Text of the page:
Cobalt Drill Bits

Since diamond would vaporize or dissolve into the metal it would be best to use another super hard stone that wasn't pure carbon.
MSCdirect sells carbide drills. I used one to drill a hole into a High speed steel 1/4" square metal turning steel. Normally one would grind a shape and then cut steel with it. I drilled a hole and ground off the front - now a U and a form tool.
It was red hot and cut through nicely.
Martin
Michael Koblic wrote:

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wrote:

Carbide in a hand drill tends to get you a lot of busted drill bits. They dont take sideways bending, something very hard not to do when runnng a hand drill.
I can, after years of practice, not bust 1/8 and up, if Im very very careful. But I generally stick carbide in a drill press.
Gunner
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    Craftsman? Are you *sure* that they were real Cobalt steel? Go for Cleveland or one of the other serious US drill bit makers, not Craftsman, which could be imports from anywhere -- pseudo cobalt steel. Judge Craftsman by the difference between Sears advertised horsepower on a shop-vac or an air compressor, and the *real* horsepower determined by objective measurements.
    Second -- can you measure the hardness of what you were trying to drill? Fastener heads -- *good* ones are quite hard, especially the black-oxide finished ones, and probably would burn out most bits other than perhaps solid carbide in a rigid enough machine. (Don't even *try* solid carbide in a hand-held drill motor. :-)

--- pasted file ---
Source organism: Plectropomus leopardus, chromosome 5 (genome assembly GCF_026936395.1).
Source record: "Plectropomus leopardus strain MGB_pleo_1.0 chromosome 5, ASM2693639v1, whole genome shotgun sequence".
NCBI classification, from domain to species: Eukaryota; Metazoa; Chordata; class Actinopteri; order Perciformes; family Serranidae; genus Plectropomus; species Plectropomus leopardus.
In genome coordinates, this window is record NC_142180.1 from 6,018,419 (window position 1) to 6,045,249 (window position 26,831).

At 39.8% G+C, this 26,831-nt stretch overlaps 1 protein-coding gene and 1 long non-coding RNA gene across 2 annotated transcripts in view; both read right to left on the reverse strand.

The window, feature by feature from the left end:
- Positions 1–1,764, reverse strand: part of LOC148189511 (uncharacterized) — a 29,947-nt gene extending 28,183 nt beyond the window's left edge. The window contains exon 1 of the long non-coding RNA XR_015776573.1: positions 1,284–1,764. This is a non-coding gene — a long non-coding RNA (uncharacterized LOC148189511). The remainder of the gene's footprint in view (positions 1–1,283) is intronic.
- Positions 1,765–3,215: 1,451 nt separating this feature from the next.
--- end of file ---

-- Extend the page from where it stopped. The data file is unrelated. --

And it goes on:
Good Luck,         DoN.
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wrote:

I have also read about but not seen Stellite drill bits - apparently these can operate red hot - maybe even orange hot, and so you just push hard and let them melt their way through the hardened whatever you are trying to drill.
for the particular application, left hand bits might be helpful because there is a small chance they can start to loosen the fasteners.
note also, anti-seize may help reduce the problem the next time
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wrote:

They're pretty much obsolete. They combine the hardness of low-grade HSS with less thermal tolerance than carbide, and with most of the brittleness of carbide. Micrograin carbides are better in almost every way, especially when you aren't using them in modern, rigid machine tools. For use in modern machine tools, other carbides may be better. For use in hand-held drill motors...I'll still stand back and watch. <g>

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    [ ... ]

    [ ... ]

    Hmm ... I've never heard about *drill* bits made of Stellite, but I have a couple of *lathe* bits (thanks to Harold Vrodos, from whom I learned about them.
    Making drill bits from that is probably as difficult as making them from solid carbide -- but they would be nice to have.

    Agreed -- but only if the shank of the screw is large enough so a reasonable strength drill bit could be used.